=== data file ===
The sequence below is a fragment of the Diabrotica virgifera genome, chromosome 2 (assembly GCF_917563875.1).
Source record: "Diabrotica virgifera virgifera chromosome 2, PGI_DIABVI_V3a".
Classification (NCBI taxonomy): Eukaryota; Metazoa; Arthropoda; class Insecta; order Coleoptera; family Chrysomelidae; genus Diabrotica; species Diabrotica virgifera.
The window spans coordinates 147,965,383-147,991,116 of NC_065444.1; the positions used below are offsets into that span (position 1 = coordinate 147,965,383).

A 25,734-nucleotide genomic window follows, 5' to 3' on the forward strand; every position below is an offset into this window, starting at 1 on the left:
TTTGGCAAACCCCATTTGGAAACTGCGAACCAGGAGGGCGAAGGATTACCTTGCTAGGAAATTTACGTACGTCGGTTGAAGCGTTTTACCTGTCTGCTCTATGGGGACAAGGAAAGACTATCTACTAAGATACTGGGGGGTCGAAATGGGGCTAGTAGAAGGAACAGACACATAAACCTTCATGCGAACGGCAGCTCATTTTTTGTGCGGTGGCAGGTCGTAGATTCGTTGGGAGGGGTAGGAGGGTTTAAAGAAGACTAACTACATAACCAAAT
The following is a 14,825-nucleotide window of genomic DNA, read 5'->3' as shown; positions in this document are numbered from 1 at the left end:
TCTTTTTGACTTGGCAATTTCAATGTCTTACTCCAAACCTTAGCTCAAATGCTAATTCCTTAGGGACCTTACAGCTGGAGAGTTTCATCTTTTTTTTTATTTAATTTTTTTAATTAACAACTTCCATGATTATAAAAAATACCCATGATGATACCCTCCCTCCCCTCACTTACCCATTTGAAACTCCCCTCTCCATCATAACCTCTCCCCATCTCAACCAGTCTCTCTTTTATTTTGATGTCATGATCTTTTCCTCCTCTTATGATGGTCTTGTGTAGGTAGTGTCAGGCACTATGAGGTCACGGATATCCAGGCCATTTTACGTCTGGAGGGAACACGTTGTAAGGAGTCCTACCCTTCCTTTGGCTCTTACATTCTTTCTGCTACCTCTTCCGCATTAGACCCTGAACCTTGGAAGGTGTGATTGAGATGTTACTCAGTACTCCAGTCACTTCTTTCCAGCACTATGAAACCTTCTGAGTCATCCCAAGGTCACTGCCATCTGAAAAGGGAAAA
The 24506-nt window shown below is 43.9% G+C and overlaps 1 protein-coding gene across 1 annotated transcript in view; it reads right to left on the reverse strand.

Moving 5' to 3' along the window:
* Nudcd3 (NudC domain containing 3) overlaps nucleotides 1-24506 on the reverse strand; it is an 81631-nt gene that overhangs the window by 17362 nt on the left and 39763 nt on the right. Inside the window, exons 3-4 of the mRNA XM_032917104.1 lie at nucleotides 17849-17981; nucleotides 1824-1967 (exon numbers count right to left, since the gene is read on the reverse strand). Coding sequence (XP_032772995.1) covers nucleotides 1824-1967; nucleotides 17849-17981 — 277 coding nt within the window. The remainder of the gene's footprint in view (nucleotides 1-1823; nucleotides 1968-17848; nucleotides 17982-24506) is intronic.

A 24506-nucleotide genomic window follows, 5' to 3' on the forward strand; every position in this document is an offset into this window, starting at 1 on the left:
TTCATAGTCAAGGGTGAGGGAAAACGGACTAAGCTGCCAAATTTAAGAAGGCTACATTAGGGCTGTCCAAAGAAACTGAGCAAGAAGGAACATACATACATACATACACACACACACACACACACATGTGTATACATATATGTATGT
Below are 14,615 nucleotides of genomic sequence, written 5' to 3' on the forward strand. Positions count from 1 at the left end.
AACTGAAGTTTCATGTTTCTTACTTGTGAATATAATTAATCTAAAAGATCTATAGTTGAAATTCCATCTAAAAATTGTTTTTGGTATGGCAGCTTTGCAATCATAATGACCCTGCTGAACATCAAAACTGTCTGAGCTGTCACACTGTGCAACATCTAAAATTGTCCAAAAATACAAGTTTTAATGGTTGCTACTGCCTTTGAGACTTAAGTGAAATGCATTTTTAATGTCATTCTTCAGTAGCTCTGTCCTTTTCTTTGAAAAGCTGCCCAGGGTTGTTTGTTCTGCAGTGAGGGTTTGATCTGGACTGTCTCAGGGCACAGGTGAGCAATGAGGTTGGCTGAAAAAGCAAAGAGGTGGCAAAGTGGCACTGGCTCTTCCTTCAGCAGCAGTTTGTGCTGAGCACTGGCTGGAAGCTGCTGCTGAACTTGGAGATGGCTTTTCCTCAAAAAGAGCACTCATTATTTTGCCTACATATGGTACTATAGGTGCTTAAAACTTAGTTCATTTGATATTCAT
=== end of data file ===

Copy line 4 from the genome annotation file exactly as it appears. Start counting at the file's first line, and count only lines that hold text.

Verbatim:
The window spans coordinates 147,965,383-147,991,116 of NC_065444.1; the positions used below are offsets into that span (position 1 = coordinate 147,965,383).